Garbage has raised a huge stink but we’re still obsessed with one end of the problem alone — that of disposal. Maybe we’re staring at the wrong end.
What do you do when buffaloes mysteriously eat away your green cover? Hunt down the real thick-skinned culprits that wallow in public funds!
Until the mid-eighties, our groceries came bagged in old newspapers. We brought home rice and sugar in packages emblazoned with last week’s headlines. Fish and meat were first wrapped in banana leaves and then with brown paper. Beer bottles were surreptitiously swathed in double-rolls of weekend editions. Steel tumblers clanged at the nearby restaurant, then not yet suffixed with Darshini. Weddings were messy affairs even then but stray dogs industriously polished off discarded meals while cows champed on leaf plates. Recycling waste used to be a tradition, until we turned a new leaf.
Some old-timers fondly recall that much-reviled historic event, the Emergency, for a dictatorial government’s efficacy at enforcing law and order. “Trains ran on time, even criminals were shot at sight,” they reminisce with wistful pride. Sure, but why does a democratic society need a schoolmaster to rap its errant knuckles?
Ask your councillors where the parks have gone, and they will point proudly to a software park within ten minutes’ drive. Car parks, they promise, will follow. But a park by any other name doesn’t feel as green.
As man and best friend clash, no one is sure who’s the underdog. Dog-haters growl genocide, arguing that there are too many mutts for comfort. On the other hand, the overzealous Assisi-tants of St Francis whimper that every dog needs a home, never mind that some of us can’t afford the nutritional equivalent of a pack of bow-wow chow. Wait, aren’t we wagging the dog here?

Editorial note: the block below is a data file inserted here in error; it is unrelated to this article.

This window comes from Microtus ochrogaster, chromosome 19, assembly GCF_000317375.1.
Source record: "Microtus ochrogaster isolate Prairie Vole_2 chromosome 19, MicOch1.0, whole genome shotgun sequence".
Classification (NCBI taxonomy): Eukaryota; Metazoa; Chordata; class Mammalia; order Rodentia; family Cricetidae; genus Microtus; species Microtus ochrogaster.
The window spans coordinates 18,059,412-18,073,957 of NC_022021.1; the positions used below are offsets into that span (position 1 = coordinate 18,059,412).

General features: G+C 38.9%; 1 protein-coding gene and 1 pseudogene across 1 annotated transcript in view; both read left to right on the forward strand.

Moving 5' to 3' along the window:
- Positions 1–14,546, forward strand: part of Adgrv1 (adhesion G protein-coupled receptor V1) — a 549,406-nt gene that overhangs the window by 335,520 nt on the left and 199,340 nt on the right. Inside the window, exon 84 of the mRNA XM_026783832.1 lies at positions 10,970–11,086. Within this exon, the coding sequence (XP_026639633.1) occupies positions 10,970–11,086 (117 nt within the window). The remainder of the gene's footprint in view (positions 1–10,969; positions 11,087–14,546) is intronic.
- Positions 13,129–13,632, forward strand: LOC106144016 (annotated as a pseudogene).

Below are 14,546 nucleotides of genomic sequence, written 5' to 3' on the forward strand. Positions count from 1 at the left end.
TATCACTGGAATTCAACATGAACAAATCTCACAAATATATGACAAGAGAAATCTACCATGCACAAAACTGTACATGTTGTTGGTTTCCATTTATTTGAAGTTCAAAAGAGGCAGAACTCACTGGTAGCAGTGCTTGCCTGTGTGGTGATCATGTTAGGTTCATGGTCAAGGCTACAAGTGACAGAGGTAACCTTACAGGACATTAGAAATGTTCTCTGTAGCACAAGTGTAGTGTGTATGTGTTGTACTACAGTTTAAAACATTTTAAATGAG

This is Animal Planet of a different kind. Amber traffic lights blink undecidedly as cabs race each other, ferrying early birds to work. Walkers, joggers and cyclists are under constant threat from vehicular predators. Their habitat, the fragmented footpath, has been driven (literally) to extinction. In farther reaches of the galaxy (such as Bellandur), footpaths have not even troubled the imagination of the authorities.
I’m curious about how a wall becomes a magnet for micturition. Back when Sulabh complexes and Nirmala Bengaluru toilets were figments of fantasy, public toilets were fortresses of glazed tiles guarded by cows and dogs and hidden behind foothills of garbage and other fragrant surprises. Forget about pay-and-use, most people wouldn’t accept payment to use them. They preferred to commit the deed at a safe distance. In time, the toilet’s circle of influence extended a good fifty feet from the inner sanctum. These communal relief zones also performed another important function – olfactory land marking.